Colour some cells to create a continuous shape that contains no 2x2 square. Numbers in a cell denote the lengths of the sequences of connected neighbouring coloured cells when looking at its (at most 8) direct neighbours only. If there is more than one number in a square, there must be at least one white cell between the coloured cell sequences. Cells containing a number cannot be coloured. Question marks that occur in some puzzles can mean any digit other than 0.


The square with the two 2's is a good starting point. It has just one sequence of five neighbouring squares. This can only be split up in two groups of two with one empty square between them.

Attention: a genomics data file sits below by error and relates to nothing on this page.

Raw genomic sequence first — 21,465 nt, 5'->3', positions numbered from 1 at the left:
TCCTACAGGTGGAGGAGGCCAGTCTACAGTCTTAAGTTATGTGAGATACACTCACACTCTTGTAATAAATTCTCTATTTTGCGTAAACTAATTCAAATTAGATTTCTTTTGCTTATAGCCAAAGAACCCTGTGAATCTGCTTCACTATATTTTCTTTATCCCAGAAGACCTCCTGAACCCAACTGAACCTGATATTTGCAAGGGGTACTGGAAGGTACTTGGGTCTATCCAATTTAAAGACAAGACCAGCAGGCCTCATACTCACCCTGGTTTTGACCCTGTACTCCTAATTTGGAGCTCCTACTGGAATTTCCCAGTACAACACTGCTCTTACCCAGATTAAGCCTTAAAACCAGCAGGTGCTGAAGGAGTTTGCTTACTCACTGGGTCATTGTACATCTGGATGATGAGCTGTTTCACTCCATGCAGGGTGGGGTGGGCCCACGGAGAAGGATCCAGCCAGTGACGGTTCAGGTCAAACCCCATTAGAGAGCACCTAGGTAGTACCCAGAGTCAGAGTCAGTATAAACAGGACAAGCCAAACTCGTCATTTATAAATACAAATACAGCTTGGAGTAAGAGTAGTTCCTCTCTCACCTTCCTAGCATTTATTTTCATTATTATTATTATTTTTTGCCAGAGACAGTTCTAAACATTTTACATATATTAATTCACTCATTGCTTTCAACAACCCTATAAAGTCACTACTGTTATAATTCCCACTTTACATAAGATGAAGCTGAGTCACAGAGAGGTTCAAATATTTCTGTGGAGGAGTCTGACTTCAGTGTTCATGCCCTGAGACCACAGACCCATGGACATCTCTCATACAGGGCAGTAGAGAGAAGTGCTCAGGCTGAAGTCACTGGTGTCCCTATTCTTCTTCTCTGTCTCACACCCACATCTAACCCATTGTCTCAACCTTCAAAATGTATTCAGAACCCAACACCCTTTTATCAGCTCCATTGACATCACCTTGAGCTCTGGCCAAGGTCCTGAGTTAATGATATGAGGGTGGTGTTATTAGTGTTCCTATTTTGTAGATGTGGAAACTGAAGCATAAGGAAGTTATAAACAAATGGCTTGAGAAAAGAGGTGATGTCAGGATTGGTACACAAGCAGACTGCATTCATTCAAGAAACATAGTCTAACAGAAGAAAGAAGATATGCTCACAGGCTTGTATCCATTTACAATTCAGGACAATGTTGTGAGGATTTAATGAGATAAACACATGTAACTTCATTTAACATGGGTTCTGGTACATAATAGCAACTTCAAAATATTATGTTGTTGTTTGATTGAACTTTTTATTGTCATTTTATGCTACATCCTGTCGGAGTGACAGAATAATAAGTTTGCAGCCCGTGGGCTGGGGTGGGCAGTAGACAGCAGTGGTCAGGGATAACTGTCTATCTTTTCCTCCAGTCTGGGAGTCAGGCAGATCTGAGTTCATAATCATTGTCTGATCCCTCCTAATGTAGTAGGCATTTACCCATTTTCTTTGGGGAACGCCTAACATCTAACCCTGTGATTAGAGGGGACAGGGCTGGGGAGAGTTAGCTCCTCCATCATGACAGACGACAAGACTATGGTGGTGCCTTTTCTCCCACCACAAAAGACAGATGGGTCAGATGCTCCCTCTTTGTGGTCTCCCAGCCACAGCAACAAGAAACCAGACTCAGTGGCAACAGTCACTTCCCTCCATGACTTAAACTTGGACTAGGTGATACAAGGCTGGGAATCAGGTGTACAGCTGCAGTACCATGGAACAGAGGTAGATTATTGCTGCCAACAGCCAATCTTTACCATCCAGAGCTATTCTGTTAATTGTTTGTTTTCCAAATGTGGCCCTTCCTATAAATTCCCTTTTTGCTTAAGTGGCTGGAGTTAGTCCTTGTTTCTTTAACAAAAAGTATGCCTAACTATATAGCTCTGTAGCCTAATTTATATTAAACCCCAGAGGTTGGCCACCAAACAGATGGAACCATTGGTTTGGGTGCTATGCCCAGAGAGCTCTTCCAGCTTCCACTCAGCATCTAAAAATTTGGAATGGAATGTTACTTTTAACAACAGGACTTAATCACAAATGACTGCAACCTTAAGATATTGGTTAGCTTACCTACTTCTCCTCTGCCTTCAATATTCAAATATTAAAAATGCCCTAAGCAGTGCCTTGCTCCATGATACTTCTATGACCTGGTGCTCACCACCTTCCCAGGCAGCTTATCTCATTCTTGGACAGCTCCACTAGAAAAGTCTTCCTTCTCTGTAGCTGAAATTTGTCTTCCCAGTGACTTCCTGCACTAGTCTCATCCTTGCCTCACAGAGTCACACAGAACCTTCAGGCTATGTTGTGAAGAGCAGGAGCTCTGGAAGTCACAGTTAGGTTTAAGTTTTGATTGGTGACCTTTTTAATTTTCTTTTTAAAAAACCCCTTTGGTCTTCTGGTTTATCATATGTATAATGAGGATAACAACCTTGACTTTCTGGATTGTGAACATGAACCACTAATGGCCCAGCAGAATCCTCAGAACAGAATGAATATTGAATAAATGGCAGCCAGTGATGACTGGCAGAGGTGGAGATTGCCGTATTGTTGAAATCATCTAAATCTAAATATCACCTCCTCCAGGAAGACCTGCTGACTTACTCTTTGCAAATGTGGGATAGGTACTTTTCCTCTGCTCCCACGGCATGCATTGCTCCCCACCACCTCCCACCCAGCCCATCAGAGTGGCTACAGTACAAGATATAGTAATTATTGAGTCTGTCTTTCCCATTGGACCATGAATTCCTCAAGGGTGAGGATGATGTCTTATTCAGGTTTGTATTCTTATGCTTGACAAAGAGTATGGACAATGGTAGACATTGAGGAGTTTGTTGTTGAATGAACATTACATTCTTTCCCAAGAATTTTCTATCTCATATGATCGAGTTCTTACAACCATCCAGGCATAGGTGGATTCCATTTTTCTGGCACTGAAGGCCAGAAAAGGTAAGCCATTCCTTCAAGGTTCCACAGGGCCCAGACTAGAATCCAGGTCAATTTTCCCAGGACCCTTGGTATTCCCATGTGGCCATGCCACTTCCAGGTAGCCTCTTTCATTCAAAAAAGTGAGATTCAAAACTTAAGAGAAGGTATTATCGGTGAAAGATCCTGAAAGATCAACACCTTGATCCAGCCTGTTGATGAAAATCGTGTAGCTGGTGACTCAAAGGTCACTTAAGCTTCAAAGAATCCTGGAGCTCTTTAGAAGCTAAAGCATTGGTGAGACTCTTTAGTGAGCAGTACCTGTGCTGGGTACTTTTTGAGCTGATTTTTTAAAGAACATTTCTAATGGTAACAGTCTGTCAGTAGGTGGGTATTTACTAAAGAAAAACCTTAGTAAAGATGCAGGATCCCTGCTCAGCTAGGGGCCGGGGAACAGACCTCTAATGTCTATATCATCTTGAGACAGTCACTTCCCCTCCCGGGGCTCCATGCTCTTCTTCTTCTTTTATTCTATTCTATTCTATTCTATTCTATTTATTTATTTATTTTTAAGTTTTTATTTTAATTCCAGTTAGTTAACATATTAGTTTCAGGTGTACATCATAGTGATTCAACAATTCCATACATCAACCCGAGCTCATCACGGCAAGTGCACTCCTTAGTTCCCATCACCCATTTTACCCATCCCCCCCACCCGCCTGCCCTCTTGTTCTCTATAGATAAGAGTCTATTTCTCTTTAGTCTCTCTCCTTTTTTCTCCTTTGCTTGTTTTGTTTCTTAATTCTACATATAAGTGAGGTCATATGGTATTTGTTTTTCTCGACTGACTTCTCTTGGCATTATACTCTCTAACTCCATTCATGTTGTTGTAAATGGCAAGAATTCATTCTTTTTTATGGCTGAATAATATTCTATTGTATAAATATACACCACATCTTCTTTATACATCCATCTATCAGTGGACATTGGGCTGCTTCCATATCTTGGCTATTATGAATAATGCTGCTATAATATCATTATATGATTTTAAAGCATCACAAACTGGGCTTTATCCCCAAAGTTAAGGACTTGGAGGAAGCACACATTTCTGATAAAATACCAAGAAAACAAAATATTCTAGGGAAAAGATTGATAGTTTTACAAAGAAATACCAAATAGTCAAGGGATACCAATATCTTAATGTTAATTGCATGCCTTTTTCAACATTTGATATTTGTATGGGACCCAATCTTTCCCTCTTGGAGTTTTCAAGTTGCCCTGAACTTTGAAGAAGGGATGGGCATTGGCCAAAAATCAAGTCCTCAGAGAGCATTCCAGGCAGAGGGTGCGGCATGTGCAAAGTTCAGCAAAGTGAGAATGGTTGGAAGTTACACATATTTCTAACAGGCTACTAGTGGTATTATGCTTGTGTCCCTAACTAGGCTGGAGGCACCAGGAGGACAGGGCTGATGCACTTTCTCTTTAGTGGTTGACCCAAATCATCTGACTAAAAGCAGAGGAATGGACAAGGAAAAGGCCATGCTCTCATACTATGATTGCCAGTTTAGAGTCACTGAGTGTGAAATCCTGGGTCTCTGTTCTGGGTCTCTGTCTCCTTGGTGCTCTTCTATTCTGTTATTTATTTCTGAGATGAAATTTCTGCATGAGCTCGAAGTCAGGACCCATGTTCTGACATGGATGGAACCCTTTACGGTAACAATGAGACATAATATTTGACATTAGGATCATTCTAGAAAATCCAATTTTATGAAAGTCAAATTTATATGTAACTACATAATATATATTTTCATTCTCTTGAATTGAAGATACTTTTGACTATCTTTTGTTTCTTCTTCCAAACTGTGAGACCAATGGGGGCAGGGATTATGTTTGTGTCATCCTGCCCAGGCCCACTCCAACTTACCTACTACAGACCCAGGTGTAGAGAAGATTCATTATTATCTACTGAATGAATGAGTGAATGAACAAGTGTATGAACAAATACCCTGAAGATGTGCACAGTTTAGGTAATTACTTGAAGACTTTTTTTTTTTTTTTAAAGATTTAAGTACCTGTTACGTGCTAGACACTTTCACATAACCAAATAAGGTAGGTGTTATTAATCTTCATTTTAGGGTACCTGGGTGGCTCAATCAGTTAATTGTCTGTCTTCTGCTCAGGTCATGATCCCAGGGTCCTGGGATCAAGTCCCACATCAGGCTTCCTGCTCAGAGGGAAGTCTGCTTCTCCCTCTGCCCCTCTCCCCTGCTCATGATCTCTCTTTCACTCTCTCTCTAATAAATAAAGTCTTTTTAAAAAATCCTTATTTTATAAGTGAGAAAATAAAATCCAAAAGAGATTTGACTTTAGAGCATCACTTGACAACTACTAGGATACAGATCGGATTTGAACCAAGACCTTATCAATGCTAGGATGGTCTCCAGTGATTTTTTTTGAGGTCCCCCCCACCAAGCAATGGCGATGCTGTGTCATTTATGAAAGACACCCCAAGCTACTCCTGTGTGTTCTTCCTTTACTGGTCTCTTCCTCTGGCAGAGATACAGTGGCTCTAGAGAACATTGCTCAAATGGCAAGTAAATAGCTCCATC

The 2 in the lower right of the puzzle now already has a sequence of 2 around it and it means the cell above it will remain empty.

One of the rules of Tapa says that all coloured squares should be connected. To connect the two groups of two cells we have, we have to colour the three leftmost cells on the second row. With this, the leftmost 3 on the top row has been satisfied. To satisfy the other 3, we also need to colour the rightmost cell on row 2, and this completes the puzzle.


Tapa was invented by the Turkish puzzle designer Serkan Yürekli.

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